FOR THE past decade, English football has been dominated by two clubs: Manchester City and Chelsea. Between them, they have won 17 of the 30 domestic trophies on offer and Chelsea have won a further four European prizes. The pandemic has left both clubs’ relatively unscathed though City made a hefty loss in 2019-20, but the economic strength behind both clubs means they can smile when it’s a rainy day. Not so for most of their rivals.
The debacle that was the European Super League was not necessarily their idea, but they are like any other club, they suffer from FOMO (fear of missing out), so they appeared to go along with the flawed idea. The ESL needed Chelsea and Manchester City more than they needed the ESL. Paris Saint-Germain were in the same ballpark. PSG didn’t bite the bullet and steered clear and the Premier duo were the first to call time on the proposal. The fact is, for all three of these clubs, the status quo works just fine. Those desperate to regain the status and advantages they had before ultra high net worth individuals got involved in the game were the keenest advocates.
The owners of Chelsea, Manchester City and Paris Saint-Germain have different agendas than those behind Liverpool, Arsenal and Manchester United. For US investor/owners, sports team ownership is an asset class, which is why private equity firms have developed a taste for football clubs. It is likely that Roman Abramovich and Shiekh Mansour do not expect to make money out of owning a football club, although the involvement of private equity firm Silver Lake at City does change the dynamic. One area that makes US investors squirm is relegation – it’s something they try to eradicate from American sports.
With so much wealth behind these clubs, it is no surprise that the pandemic has put paid to the Premier League’s so-called “big six”, a group of clubs founded on the basis of their financial power, their position in the game and their heritage.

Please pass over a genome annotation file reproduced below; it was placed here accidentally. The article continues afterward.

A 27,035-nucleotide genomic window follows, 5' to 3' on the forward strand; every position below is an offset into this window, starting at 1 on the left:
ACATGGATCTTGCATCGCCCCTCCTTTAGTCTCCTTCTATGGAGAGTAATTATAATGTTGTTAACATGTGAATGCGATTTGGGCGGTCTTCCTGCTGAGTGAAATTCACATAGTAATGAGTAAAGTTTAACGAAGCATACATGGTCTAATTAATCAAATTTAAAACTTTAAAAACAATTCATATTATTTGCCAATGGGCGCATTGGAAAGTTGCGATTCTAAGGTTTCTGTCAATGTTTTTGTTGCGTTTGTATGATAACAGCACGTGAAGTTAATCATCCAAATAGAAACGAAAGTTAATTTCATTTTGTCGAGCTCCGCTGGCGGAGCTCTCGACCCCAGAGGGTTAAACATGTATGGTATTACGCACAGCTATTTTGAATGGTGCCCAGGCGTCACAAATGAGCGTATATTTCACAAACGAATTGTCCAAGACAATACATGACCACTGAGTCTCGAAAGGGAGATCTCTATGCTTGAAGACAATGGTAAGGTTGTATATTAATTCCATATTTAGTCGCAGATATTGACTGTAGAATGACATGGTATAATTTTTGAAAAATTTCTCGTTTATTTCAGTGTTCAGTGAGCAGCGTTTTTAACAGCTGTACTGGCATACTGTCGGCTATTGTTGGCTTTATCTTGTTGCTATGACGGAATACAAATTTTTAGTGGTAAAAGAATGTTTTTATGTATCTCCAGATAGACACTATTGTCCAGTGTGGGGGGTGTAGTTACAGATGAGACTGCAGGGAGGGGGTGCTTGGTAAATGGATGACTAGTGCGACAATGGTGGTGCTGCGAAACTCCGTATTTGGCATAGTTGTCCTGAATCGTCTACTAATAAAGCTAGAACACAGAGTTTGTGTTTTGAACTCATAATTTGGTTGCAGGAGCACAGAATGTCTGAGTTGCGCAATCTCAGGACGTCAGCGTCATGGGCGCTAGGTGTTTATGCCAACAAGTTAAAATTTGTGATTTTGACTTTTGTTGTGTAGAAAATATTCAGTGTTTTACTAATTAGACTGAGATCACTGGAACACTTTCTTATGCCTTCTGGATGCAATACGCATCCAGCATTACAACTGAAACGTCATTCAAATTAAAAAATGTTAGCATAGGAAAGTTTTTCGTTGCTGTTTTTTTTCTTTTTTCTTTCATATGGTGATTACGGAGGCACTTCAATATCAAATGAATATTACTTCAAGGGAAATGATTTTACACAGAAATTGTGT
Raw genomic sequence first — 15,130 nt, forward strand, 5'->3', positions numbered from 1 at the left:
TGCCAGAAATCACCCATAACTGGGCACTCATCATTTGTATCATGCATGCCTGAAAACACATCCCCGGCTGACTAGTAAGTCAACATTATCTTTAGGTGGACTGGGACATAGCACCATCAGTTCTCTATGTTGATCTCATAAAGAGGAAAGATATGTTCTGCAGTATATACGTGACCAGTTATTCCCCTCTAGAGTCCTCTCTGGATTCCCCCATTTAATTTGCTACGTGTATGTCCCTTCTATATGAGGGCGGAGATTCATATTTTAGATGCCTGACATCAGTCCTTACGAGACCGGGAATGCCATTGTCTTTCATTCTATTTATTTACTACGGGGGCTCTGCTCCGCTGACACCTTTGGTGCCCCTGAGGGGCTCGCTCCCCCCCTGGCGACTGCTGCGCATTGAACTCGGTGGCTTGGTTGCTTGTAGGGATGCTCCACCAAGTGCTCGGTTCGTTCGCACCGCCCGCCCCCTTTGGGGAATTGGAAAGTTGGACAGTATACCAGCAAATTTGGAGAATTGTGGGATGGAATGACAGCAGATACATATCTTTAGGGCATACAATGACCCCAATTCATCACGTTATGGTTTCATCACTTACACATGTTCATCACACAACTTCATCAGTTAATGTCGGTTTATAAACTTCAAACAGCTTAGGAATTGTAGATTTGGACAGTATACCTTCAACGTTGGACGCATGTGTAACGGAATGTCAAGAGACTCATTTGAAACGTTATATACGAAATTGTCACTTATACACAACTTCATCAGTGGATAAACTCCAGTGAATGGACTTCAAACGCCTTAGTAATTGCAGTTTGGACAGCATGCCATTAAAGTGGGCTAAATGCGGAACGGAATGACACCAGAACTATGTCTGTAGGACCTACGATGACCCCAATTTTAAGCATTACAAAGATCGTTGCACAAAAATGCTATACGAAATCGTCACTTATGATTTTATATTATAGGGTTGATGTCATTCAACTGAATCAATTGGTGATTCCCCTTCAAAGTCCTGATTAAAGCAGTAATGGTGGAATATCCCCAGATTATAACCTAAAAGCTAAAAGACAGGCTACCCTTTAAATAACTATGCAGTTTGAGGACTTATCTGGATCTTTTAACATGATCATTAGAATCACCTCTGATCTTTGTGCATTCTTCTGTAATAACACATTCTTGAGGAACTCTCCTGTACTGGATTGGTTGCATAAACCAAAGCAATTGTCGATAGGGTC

While Chelsea and City will forever be looked upon as “new money” by fans of Arsenal, Liverpool and Manchester United, their modern records are impressive. Before the two clubs’ owners took over, Chelsea had won eight major prizes, City nine. Between them, they had three league titles, Chelsea’s coming in 1955 and City’s in 1937 and 1968. They were underachieving clubs that lived in the shadows of their local rivals – in Chelsea’s case, Arsenal were always the top name in London, while City’s honours list was dwarfed by Manchester United.
Fans of English football’s old “big three” taunted Chelsea and City as having “no history”, but increasingly it counts for nothing other than making books more interesting. History is created on a daily basis, clubs are not born with a ready built honours list. And while sceptics might claim that success has been “bought”, that has almost always been the case in football, going right back to the days when mill owners subsidised and paid for success for the local club. The figures just happen to be far greater today.
The type of ownership at Chelsea and Manchester City enables the clubs to weather storms that affect others. The models at Arsenal, Liverpool and Manchester United are different in that their owners expect a return. As a result, their clubs make money and dividends can be paid. As for Tottenham, their ownership is ENIC, a UK investment company that may have similar objectives to the club’s north London neighbours. There is a growing presence in football of private equity firms entering the market which indicates there could be a rise in professional investment that knocks companies into shape, makes them more efficient and then sells them to make a profit on their investment.